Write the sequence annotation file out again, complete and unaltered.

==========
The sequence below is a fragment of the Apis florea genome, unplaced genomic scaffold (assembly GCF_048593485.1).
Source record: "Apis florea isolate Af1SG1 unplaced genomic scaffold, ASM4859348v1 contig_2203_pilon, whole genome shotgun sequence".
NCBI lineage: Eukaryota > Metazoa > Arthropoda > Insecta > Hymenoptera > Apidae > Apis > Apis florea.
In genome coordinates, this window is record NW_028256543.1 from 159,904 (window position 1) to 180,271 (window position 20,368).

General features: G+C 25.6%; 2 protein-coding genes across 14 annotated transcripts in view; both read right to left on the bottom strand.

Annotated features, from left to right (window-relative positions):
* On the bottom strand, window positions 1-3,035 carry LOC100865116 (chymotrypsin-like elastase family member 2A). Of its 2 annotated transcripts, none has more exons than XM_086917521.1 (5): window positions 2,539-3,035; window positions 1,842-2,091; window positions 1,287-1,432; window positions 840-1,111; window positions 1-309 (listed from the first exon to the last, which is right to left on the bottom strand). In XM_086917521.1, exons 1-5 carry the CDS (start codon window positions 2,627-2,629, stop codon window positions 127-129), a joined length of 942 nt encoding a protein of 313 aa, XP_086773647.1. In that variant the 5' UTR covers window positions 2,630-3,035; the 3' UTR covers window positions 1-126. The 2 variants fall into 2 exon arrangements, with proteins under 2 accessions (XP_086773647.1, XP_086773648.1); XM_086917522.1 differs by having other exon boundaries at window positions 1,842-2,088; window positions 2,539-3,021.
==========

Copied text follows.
The sequence below is a fragment of the Apis florea genome, unplaced genomic scaffold (assembly GCF_048593485.1).
Source record: "Apis florea isolate Af1SG1 unplaced genomic scaffold, ASM4859348v1 contig_2203_pilon, whole genome shotgun sequence".
NCBI lineage: Eukaryota > Metazoa > Arthropoda > Insecta > Hymenoptera > Apidae > Apis > Apis florea.
In genome coordinates, this window is record NW_028256543.1 from 159,904 (window position 1) to 180,271 (window position 20,368).

General features: G+C 25.6%; 2 protein-coding genes across 14 annotated transcripts in view; both read right to left on the bottom strand.

Annotated features, from left to right (window-relative positions):
* On the bottom strand, window positions 1-3,035 carry LOC100865116 (chymotrypsin-like elastase family member 2A). Of its 2 annotated transcripts, none has more exons than XM_086917521.1 (5): window positions 2,539-3,035; window positions 1,842-2,091; window positions 1,287-1,432; window positions 840-1,111; window positions 1-309 (listed from the first exon to the last, which is right to left on the bottom strand). In XM_086917521.1, exons 1-5 carry the CDS (start codon window positions 2,627-2,629, stop codon window positions 127-129), a joined length of 942 nt encoding a protein of 313 aa, XP_086773647.1. In that variant the 5' UTR covers window positions 2,630-3,035; the 3' UTR covers window positions 1-126. The 2 variants fall into 2 exon arrangements, with proteins under 2 accessions (XP_086773647.1, XP_086773648.1); XM_086917522.1 differs by having other exon boundaries at window positions 1,842-2,088; window positions 2,539-3,021.